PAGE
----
By: D’Arcy Closs
It began with a few ants inside the house, and only in the summer. Nothing to be alarmed about. Several years later, though, when they started appearing throughout the winter, it was a troubling sign, suggesting they had established a nest inside.
By that time they had become regular denizens of the kitchen, crawling cursorily across counters, scurrying out from under a lifted plate or creeping cautiously from under countertop lips, their antennae twitching, searching with the hive-minded tenacity of the insect, selflessly serving Queen and colony.
Every trip into the kitchen was now accompanied by a quick scan of the counters, floors, and walls. Swat-squish, whisk away, with paper towels at first and then bare hands when it became unreasonable to wrap each deceased ant in a two-ply absorbent shroud. Swat-squish, whisk away. Search the internet for homemade traps. Borax and sugar liquid. Vinegar spray. Peanut butter. Swat-squish, whisk away.
Not only were these ants now everywhere, they were carpenter ants: large and notoriously resilient. They consumed Borax and sugar concoctions with few casualties; they used vinegar spray as a body wash; they seemed to thrive on the peanut butter, growing larger from the protein burst.
And then — alarmingly — the winged carpenter ants appeared. Larger than the others, but fortunately dozy and, merciful God, incapable of flight. They would appear with odd regularity atop the kitchen window’s trim, always in that same spot and always at the same time, in clumps, crawling over each other. They would then move singularly and inexorably across the kitchen floor towards some still dawning destination.
There could no longer be any delay. The time had come for eradication.
Garage cleaning? It could wait. Horticultural rehabilitation projects? Back of the line, pal. Lawn-height enforcement patrols? Temporarily delayed. Inept exterior home repair? Postponed. Slapdash interior home painting? Some other day.
The trim around the kitchen window was the first thing to be removed, to see what one could see.
A few ants resided there, sentinels who, suddenly exposed, scurried up behind the drywall.
Removing window trim is one thing; cutting into drywall is a slightly more serious step. While trim can be nailed back in place easily enough, a hole in drywall would mean patching, and taping, then mudding, and sanding, and painting, and still things may never quite be the same again.
So just a small, probing cut. To see what one could see.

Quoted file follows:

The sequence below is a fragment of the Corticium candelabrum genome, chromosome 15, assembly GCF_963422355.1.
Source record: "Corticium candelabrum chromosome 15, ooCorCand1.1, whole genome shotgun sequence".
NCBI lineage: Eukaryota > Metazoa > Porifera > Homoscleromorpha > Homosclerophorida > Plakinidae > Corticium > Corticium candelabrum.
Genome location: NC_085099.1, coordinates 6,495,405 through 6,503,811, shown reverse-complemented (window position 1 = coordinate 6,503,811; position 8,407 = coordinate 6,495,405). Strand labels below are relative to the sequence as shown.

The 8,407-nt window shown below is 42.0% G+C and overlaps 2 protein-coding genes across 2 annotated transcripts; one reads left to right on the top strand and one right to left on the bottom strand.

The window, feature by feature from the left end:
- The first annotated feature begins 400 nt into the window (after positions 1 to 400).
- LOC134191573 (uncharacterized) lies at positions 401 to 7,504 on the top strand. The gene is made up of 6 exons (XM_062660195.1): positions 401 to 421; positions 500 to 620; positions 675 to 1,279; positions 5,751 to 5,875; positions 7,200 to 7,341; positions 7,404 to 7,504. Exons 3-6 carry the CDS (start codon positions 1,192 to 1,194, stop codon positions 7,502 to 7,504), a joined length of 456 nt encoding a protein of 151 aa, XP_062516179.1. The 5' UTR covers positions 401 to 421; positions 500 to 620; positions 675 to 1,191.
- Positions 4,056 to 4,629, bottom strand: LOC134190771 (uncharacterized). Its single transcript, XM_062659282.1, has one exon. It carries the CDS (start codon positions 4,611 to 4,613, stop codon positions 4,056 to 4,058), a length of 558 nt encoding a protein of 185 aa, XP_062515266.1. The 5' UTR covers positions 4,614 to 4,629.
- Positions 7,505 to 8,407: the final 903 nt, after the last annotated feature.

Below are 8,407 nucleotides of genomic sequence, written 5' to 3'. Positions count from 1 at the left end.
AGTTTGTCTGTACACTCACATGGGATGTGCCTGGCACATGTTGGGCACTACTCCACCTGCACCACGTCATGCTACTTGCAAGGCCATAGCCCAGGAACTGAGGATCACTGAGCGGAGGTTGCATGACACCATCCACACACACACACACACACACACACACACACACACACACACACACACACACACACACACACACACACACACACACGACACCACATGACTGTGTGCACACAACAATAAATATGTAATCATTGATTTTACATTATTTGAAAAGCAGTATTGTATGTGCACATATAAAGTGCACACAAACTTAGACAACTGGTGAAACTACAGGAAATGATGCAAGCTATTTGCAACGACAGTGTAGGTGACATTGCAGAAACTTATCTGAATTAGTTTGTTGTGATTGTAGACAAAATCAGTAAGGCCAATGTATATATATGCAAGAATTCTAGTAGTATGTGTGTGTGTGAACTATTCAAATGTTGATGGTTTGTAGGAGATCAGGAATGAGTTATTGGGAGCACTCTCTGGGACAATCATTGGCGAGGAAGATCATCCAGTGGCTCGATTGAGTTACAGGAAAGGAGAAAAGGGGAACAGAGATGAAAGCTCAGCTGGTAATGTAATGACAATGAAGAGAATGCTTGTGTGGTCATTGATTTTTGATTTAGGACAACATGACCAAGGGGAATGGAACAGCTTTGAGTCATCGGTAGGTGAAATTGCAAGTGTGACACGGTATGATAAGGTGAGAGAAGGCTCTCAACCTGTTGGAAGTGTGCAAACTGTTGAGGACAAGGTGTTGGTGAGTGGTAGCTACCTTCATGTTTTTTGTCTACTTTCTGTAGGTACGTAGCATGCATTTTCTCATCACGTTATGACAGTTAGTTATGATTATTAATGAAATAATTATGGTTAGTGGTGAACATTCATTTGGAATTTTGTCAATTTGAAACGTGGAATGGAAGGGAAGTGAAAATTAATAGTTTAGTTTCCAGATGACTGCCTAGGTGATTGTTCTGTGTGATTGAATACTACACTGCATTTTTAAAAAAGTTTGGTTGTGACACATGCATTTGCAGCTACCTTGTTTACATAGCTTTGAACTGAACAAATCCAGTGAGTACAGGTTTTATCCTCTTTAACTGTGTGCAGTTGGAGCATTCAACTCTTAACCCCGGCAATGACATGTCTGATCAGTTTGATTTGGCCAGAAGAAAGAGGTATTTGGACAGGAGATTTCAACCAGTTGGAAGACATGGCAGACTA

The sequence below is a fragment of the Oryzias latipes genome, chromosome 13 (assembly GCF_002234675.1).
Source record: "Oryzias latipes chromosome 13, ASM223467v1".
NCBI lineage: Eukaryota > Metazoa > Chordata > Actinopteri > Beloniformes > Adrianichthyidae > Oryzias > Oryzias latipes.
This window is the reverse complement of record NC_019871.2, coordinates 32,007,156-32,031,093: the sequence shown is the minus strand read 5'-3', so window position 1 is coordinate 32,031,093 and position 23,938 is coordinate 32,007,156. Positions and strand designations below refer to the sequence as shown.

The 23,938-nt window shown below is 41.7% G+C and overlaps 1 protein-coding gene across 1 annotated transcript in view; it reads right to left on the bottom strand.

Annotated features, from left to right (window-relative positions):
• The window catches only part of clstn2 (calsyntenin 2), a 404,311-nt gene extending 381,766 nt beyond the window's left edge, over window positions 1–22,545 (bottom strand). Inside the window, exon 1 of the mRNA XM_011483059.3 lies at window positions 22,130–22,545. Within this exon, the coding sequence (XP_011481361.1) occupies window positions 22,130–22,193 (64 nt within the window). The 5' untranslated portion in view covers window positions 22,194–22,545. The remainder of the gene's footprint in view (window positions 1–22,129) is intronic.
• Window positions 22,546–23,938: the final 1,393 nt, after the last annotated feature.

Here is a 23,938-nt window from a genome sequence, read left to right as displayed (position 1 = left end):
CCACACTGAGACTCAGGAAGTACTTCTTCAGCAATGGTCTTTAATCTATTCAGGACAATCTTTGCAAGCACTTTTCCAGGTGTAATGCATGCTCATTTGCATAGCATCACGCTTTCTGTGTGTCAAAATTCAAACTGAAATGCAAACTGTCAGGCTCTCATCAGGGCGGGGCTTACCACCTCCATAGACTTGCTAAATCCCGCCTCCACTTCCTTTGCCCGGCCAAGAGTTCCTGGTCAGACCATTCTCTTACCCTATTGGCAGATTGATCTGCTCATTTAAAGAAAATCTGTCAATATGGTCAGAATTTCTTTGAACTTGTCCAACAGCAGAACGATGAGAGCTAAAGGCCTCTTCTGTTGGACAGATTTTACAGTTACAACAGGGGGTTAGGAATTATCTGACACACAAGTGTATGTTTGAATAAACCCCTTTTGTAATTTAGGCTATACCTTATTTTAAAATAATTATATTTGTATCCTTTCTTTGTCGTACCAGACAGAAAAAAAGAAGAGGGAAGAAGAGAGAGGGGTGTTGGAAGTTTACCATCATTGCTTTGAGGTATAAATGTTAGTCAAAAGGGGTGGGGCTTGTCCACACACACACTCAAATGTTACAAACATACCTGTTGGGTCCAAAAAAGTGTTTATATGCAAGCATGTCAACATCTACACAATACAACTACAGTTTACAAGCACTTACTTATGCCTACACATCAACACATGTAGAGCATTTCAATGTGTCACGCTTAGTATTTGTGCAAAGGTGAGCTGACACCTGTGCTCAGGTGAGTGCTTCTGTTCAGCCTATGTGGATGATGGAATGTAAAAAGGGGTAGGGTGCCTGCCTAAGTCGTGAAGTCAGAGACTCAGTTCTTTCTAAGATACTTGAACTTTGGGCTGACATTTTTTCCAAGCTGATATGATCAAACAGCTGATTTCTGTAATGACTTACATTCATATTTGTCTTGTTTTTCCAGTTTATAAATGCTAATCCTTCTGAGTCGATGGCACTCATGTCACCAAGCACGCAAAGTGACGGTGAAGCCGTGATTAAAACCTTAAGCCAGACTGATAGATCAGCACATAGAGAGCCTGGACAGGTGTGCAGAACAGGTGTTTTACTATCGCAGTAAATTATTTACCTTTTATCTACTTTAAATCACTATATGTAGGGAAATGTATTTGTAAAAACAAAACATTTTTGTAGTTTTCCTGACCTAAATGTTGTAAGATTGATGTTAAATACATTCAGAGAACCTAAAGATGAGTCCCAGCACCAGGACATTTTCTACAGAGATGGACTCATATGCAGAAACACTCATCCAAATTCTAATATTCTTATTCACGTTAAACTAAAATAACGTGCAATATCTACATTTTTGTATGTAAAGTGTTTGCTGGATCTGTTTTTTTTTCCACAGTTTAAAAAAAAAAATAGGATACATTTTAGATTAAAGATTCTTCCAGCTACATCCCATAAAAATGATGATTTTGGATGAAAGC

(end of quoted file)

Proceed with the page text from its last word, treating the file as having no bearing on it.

A few more ants were revealed, at once disappearing from sight into the recesses of the wall. Moments later, though, they returned, perhaps by force of habit, or perhaps, like all longstanding imperious empires, not wholly able to come to terms with the idea of vulnerability in a previously unassailable fortress.
More drywall was removed. To see what one could see.
And there it was: the cloistered colony! Masses of ants, winged and wingless, habituated in the window header’s heavenly home. They had bored it out into stratified layers, and it resembled a cross-sectioned science exhibit more than a proper header. And now, exposed, subject to risk, finally in full view, every caste of ant frantically began an all-out emergency exodus. Helter-skelter they scattered: flummoxed minor worker ants toting legless larval grubs; major guards abandoning their posts; winged males and females wandering aimlessly without task.
A central vacuum hose from on high sucked up any ant not quick enough to disappear deeper into the remote regions of the wall where the ragtag remnants of the colony moved to.
Over the next few days foraging worker ants began to emerge from the baseboards as the colony attempted to regroup. Now was not the time for experimental homemade baits. Potent store-bought units were brought in and strategically placed. The workers came in droves, desperate for food after their upheaval and relocation, and drank their fill of the liquid poison then disappeared back into the walls.
A day long absence of activity followed without a single ant making an appearance. And then the colony shuddered, heaved, and sporadically spat forth from the baseboards their dazed denizens doubtlessly poisoned. Out they dribbled, a shell-shocked army of zombie ants, discombobulated and on splaying last legs, unable to go far or even in a straight line. What grandeur they had was gone, and killing them now was a merciful act, preventing as it did the disoriented dance of the poisoned.
Days passed with only the odd ant emerging. As these days piled upon each other like so many winged ants, somewhere behind the walls, surrounded by dedicated but dead workers, having consumed a lethal amount of regurgitated poison, a Queen’s reign came to an end.
D’Arcy Closs lives in Greater Sudbury.